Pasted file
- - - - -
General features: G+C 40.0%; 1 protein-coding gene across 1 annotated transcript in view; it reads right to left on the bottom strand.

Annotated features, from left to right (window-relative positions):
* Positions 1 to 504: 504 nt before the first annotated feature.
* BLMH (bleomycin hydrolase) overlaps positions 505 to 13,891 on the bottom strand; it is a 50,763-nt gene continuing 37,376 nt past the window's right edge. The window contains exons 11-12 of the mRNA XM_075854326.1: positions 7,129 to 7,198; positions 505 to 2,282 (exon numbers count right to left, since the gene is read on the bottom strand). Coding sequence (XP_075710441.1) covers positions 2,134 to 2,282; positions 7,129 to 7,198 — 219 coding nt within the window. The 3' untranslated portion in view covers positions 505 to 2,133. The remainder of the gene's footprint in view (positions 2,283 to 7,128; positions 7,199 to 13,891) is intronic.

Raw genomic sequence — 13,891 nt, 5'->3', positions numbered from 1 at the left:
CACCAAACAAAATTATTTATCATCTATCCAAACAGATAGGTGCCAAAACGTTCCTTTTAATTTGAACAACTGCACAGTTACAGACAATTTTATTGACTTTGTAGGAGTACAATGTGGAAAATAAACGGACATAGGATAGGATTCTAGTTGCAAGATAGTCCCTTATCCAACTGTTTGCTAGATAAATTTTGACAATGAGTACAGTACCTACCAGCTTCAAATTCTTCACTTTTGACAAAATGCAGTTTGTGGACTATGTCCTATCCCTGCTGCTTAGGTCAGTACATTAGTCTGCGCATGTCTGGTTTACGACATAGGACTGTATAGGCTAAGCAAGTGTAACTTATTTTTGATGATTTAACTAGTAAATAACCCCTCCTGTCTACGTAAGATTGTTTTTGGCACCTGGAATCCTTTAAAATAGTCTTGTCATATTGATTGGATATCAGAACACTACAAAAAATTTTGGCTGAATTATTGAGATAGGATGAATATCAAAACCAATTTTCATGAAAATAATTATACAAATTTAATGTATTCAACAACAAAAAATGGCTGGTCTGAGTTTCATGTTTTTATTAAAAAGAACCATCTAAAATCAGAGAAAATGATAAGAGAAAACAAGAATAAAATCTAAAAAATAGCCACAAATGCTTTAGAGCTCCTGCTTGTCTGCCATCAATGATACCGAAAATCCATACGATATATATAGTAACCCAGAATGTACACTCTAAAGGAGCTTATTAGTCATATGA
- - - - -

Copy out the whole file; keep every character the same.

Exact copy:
General features: G+C 40.0%; 1 protein-coding gene across 1 annotated transcript in view; it reads right to left on the bottom strand.

Annotated features, from left to right (window-relative positions):
* Positions 1 to 504: 504 nt before the first annotated feature.
* BLMH (bleomycin hydrolase) overlaps positions 505 to 13,891 on the bottom strand; it is a 50,763-nt gene continuing 37,376 nt past the window's right edge. The window contains exons 11-12 of the mRNA XM_075854326.1: positions 7,129 to 7,198; positions 505 to 2,282 (exon numbers count right to left, since the gene is read on the bottom strand). Coding sequence (XP_075710441.1) covers positions 2,134 to 2,282; positions 7,129 to 7,198 — 219 coding nt within the window. The 3' untranslated portion in view covers positions 505 to 2,133. The remainder of the gene's footprint in view (positions 2,283 to 7,128; positions 7,199 to 13,891) is intronic.

Raw genomic sequence — 13,891 nt, 5'->3', positions numbered from 1 at the left:
CACCAAACAAAATTATTTATCATCTATCCAAACAGATAGGTGCCAAAACGTTCCTTTTAATTTGAACAACTGCACAGTTACAGACAATTTTATTGACTTTGTAGGAGTACAATGTGGAAAATAAACGGACATAGGATAGGATTCTAGTTGCAAGATAGTCCCTTATCCAACTGTTTGCTAGATAAATTTTGACAATGAGTACAGTACCTACCAGCTTCAAATTCTTCACTTTTGACAAAATGCAGTTTGTGGACTATGTCCTATCCCTGCTGCTTAGGTCAGTACATTAGTCTGCGCATGTCTGGTTTACGACATAGGACTGTATAGGCTAAGCAAGTGTAACTTATTTTTGATGATTTAACTAGTAAATAACCCCTCCTGTCTACGTAAGATTGTTTTTGGCACCTGGAATCCTTTAAAATAGTCTTGTCATATTGATTGGATATCAGAACACTACAAAAAATTTTGGCTGAATTATTGAGATAGGATGAATATCAAAACCAATTTTCATGAAAATAATTATACAAATTTAATGTATTCAACAACAAAAAATGGCTGGTCTGAGTTTCATGTTTTTATTAAAAAGAACCATCTAAAATCAGAGAAAATGATAAGAGAAAACAAGAATAAAATCTAAAAAATAGCCACAAATGCTTTAGAGCTCCTGCTTGTCTGCCATCAATGATACCGAAAATCCATACGATATATATAGTAACCCAGAATGTACACTCTAAAGGAGCTTATTAGTCATATGA